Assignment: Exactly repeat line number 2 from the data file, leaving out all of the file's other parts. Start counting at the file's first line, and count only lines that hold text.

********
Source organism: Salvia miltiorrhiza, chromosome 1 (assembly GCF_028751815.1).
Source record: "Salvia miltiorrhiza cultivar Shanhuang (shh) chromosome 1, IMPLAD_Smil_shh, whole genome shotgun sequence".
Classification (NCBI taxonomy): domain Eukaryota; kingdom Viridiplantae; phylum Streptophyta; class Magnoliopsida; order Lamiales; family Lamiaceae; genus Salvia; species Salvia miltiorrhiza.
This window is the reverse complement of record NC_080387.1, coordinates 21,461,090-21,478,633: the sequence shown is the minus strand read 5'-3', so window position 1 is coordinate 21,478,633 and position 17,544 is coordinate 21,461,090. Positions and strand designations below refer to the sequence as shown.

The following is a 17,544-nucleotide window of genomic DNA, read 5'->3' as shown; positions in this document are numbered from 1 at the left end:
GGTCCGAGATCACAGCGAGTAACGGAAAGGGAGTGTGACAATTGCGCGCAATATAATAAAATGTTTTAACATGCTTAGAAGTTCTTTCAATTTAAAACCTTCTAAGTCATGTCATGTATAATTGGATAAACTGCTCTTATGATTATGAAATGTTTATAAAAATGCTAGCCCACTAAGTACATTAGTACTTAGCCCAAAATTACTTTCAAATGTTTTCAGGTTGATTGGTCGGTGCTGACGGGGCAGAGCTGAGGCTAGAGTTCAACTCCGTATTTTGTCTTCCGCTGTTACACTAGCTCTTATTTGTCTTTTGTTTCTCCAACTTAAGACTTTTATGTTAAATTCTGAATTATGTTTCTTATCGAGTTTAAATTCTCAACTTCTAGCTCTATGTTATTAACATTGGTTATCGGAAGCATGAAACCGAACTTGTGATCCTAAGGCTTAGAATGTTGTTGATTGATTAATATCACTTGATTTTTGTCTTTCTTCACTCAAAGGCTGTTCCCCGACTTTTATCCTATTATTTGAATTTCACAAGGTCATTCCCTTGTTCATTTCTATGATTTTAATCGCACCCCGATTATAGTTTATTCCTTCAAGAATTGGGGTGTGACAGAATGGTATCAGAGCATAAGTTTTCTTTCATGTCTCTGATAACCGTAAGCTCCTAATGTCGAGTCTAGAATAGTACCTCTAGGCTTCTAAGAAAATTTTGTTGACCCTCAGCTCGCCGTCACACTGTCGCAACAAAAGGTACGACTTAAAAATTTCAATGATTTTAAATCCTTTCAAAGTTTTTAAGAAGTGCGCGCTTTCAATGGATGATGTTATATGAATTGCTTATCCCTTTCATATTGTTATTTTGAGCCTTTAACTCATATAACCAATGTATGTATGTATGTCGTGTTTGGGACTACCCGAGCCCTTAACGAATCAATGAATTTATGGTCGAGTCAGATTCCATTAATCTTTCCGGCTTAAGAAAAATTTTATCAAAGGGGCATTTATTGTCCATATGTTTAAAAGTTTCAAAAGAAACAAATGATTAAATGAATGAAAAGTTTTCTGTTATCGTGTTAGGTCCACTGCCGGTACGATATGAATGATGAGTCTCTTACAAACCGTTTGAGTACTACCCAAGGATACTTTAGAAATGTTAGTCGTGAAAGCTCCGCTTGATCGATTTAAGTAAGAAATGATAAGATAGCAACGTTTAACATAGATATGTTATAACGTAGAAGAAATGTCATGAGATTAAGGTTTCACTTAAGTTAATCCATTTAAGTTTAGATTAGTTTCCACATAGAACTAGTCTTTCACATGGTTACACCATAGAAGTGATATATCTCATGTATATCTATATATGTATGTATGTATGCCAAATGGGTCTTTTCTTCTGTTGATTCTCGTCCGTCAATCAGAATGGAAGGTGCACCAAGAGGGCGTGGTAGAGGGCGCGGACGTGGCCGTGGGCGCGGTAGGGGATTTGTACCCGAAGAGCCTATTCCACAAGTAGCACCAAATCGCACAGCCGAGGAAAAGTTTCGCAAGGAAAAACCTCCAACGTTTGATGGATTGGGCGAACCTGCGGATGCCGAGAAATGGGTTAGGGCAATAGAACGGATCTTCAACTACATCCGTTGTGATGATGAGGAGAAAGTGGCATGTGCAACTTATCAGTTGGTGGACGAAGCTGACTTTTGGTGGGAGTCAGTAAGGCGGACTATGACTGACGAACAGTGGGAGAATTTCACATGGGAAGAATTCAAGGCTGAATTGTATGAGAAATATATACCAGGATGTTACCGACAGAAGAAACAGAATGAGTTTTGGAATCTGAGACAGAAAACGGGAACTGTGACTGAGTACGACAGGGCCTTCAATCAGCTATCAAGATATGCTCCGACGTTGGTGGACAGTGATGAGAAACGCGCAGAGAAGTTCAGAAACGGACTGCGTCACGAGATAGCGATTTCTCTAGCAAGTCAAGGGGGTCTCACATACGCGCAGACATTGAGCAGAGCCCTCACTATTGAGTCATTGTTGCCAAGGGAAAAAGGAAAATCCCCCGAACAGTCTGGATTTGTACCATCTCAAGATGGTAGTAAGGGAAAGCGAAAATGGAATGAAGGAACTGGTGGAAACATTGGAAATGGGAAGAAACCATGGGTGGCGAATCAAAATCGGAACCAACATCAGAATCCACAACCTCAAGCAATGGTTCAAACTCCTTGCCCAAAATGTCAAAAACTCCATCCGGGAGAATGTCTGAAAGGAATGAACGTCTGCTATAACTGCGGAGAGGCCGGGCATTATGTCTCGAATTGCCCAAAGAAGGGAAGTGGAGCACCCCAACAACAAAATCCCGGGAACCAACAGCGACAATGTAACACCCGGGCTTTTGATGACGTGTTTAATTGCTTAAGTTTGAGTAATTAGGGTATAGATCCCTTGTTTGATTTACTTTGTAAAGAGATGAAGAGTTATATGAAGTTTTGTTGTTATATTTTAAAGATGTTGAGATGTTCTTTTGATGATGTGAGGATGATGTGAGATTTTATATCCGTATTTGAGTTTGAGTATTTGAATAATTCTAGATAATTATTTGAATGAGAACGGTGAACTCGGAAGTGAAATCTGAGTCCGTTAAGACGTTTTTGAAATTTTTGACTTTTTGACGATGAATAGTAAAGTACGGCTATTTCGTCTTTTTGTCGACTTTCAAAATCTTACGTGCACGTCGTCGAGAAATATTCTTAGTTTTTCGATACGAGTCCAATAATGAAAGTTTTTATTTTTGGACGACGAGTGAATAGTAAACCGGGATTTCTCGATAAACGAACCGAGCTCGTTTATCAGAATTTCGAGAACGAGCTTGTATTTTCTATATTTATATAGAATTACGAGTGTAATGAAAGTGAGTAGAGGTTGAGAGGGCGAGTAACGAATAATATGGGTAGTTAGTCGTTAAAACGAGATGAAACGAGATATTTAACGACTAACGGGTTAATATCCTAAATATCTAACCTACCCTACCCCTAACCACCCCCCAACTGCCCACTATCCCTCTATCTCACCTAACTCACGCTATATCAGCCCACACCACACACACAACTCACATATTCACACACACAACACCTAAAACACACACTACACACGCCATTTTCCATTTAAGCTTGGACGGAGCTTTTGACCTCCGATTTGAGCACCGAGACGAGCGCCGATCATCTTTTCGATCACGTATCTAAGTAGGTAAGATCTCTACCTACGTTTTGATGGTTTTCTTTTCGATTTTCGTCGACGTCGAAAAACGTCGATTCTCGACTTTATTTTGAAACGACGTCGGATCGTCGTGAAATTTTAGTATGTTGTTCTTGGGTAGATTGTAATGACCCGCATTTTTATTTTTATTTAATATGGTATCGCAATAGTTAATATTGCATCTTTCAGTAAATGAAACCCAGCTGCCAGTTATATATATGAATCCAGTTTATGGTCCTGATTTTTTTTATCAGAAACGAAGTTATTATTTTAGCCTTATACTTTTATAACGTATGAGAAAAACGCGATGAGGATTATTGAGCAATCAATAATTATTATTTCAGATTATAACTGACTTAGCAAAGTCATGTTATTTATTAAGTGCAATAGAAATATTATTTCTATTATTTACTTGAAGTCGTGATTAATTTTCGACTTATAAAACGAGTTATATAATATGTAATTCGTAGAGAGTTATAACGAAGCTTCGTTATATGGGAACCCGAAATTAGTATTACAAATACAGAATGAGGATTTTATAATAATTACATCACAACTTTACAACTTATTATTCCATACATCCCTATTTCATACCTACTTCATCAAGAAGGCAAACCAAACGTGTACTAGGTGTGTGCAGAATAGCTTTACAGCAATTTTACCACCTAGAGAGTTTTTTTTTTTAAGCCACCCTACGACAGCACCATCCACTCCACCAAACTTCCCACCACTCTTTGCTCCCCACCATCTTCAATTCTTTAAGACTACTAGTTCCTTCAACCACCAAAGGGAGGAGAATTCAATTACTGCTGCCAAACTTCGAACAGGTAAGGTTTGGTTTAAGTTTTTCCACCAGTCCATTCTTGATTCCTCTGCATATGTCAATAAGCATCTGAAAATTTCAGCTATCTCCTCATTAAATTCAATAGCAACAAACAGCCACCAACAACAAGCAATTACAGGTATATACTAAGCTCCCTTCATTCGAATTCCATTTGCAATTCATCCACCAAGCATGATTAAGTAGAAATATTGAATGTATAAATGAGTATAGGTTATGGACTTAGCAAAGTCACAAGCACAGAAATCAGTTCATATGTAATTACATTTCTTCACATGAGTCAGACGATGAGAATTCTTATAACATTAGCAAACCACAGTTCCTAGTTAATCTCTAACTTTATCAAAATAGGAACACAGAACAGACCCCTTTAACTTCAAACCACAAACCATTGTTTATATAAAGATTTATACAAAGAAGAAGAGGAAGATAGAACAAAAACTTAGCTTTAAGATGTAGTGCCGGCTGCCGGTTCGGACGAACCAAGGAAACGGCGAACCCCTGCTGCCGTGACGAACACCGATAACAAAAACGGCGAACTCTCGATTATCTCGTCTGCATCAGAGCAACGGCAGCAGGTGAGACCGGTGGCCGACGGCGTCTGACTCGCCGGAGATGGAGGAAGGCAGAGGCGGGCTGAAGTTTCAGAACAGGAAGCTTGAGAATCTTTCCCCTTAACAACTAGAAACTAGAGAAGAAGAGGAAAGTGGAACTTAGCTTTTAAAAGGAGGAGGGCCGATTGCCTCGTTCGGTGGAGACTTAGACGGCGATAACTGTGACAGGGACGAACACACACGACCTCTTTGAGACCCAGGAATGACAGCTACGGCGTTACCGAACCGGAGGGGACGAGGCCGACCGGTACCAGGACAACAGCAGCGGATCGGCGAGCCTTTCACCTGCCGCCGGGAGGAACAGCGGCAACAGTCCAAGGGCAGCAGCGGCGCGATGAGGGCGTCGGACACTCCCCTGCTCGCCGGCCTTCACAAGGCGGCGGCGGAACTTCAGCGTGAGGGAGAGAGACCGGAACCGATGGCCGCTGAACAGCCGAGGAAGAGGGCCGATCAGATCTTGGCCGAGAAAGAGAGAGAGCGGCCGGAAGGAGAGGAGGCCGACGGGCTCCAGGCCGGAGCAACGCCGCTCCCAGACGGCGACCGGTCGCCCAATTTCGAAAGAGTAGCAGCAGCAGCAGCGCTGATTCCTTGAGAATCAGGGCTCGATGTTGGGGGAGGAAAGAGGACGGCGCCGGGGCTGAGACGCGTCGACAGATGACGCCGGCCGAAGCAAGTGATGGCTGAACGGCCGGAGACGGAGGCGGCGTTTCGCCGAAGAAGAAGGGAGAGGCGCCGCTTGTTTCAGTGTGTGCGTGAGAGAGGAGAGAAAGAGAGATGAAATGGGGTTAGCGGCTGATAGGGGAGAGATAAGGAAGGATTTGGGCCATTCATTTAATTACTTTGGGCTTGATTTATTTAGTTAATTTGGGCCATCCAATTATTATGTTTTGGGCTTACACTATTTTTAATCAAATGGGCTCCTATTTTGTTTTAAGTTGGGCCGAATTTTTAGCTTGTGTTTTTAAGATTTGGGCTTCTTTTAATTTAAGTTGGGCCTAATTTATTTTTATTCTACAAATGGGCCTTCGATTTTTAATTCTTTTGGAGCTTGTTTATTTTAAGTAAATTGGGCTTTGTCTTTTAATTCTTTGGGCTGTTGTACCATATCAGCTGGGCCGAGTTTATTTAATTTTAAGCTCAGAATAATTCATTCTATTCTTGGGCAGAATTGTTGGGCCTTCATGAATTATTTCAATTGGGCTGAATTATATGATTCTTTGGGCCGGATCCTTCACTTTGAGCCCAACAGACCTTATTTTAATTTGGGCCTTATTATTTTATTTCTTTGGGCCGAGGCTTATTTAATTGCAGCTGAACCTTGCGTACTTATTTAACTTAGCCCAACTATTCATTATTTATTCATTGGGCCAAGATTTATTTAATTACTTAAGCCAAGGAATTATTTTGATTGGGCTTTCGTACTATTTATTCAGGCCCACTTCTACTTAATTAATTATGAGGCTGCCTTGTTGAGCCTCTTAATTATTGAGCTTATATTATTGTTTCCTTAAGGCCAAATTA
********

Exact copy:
Source record: "Salvia miltiorrhiza cultivar Shanhuang (shh) chromosome 1, IMPLAD_Smil_shh, whole genome shotgun sequence".